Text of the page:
It seems appropriate to write Burma rather than Myanmar today, since the political party of Aung San Suu Kyi, the NLD, won 40 of the 45 legislative seats up for election.
Unfortunately, there are 664 seats in the Burmese parliament, so it will take some time for power to begin shifting. 25% of the seats in parliament are reserved for the military in any case.
Naturally, nobody is duped that this was done out of the goodness of the heart of the leaders of Myanmar -- the sudden shift was almost certainly just to ward off economic sanctions from a lot of the rest of the world. Nevertheless, that is pretty much how things started in the USSR, and it did not take long for popular pressure to sweep away the people in charge.
We must also not forget that Mrs. Suu won the elections in 1990, and terrible things happened after that election, which was never validated.
I can picture you now. Sunglasses, dark alley, a hole in a wall with just a small curtain drawn across. You speak in a hushed tone to the curtain. The curtain answers back and a hand comes out.....just up to the wrist. You place your moola in the open palm which then shoots back behind the curtain at lightning speed. You wait.....and wait....all the time furtively glancing up and down the alley and freeze everytime a figure makes it's way in your direction . Thankfully just as you are about to ask the curtain "What up doc?" the hand shoots out and you grab your cash and try and count it as you move rapidly back to the main street. ;D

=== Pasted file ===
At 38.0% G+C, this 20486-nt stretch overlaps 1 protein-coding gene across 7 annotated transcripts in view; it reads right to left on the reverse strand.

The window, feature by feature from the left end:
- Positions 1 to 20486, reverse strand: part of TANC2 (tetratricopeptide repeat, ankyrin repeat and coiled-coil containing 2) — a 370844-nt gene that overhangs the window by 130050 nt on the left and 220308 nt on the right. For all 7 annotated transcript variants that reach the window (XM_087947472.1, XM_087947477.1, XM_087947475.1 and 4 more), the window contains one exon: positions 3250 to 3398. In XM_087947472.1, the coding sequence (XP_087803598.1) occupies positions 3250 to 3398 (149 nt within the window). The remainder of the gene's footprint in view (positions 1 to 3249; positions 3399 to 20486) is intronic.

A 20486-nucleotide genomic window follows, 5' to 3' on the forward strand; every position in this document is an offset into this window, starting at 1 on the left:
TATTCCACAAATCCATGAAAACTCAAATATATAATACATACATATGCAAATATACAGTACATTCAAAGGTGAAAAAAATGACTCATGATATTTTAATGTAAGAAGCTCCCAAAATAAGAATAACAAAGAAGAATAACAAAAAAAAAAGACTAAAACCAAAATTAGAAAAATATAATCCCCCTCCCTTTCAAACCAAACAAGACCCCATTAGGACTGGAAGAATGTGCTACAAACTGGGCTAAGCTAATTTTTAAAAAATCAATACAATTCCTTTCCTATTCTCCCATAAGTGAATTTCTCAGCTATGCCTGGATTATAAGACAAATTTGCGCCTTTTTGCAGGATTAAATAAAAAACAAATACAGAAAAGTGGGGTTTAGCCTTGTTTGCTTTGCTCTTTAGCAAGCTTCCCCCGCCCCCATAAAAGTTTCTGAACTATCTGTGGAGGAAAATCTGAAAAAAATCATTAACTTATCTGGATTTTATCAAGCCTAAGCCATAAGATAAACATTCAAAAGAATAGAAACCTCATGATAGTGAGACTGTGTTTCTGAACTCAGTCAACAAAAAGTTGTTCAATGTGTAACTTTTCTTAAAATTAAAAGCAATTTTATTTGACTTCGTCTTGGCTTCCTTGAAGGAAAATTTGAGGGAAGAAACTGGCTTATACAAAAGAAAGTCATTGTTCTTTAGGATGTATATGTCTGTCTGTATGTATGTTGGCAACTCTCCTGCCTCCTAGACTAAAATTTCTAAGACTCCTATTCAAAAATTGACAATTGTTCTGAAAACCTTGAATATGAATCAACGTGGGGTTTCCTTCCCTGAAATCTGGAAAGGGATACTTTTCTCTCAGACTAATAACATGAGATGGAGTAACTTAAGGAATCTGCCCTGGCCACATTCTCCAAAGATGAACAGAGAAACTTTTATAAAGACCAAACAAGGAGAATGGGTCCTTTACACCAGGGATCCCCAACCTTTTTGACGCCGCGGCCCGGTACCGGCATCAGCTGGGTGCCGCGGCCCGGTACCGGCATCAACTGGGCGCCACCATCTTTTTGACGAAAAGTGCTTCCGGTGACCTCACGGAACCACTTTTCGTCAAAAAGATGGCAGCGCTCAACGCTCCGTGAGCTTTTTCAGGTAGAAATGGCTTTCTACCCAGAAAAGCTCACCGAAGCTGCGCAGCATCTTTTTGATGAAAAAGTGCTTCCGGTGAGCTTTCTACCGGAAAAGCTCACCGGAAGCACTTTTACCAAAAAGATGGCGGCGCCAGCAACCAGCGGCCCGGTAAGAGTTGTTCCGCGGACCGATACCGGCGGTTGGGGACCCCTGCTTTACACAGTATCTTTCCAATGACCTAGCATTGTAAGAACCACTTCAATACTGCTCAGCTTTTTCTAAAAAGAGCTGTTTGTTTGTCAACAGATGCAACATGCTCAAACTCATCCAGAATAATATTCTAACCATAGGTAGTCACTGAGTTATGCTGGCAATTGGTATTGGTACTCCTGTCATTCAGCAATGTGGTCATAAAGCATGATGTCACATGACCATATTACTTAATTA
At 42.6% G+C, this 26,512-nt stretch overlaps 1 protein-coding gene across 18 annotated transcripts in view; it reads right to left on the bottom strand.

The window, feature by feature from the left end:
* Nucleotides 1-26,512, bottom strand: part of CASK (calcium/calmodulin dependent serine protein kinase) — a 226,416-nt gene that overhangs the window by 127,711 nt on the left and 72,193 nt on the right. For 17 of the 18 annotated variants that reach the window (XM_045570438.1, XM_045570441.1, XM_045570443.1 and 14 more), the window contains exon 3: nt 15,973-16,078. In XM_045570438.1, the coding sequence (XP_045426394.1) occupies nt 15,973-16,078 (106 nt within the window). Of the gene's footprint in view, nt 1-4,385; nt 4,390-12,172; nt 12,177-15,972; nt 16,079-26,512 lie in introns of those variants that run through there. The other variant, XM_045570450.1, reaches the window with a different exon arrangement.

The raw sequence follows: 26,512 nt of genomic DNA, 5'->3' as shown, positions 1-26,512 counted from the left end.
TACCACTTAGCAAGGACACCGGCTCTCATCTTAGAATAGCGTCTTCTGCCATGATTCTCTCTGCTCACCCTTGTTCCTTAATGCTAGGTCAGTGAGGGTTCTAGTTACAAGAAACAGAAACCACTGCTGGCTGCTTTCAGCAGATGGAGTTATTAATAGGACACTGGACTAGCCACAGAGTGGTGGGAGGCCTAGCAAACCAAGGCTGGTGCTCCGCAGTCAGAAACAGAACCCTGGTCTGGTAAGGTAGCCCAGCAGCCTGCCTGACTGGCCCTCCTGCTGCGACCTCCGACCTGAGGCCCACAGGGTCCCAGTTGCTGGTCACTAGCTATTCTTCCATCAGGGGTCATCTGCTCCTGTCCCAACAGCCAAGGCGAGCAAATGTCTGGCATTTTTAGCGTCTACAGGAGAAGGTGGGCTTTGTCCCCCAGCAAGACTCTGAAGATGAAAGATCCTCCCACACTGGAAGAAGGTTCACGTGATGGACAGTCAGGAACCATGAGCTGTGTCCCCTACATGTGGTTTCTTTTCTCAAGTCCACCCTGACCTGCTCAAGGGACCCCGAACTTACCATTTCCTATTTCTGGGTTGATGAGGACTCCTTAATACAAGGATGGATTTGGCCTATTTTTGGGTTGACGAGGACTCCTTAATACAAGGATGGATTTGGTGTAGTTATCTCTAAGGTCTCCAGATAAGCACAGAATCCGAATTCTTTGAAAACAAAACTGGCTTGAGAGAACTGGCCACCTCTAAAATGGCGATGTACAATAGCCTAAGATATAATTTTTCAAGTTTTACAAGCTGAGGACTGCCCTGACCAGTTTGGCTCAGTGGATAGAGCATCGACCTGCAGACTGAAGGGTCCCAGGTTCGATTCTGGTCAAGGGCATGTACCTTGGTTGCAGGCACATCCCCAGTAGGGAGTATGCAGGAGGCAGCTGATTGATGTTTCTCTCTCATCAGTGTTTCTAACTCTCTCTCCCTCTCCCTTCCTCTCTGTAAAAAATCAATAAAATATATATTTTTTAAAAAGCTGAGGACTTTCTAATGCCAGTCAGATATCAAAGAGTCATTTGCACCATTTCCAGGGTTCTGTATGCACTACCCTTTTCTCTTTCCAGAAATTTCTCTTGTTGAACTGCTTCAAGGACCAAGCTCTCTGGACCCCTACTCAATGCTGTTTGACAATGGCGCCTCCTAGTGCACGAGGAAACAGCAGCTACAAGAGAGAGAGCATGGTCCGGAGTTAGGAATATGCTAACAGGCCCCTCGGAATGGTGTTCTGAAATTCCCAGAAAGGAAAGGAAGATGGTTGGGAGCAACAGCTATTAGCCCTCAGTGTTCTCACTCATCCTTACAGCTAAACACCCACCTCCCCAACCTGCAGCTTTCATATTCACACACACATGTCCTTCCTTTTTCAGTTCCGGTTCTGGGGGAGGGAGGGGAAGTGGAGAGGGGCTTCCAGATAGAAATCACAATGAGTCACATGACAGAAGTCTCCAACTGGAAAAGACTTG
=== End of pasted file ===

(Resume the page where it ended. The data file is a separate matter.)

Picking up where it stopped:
Also from the quoted article, in another echo of the OP: Aung San Suu Kyi does not have complete power and the army generals, who have amassed billions of dollars in wealth, will still control the most powerful ministerial portfolios – interior, defence and border affairs. The Myanmar armed forces, or Tatmadaw, also has an automatic hold of a quarter of seats in parliament, meaning the opposition needed to win at least 329 seats to make up a majority (67%) of both houses.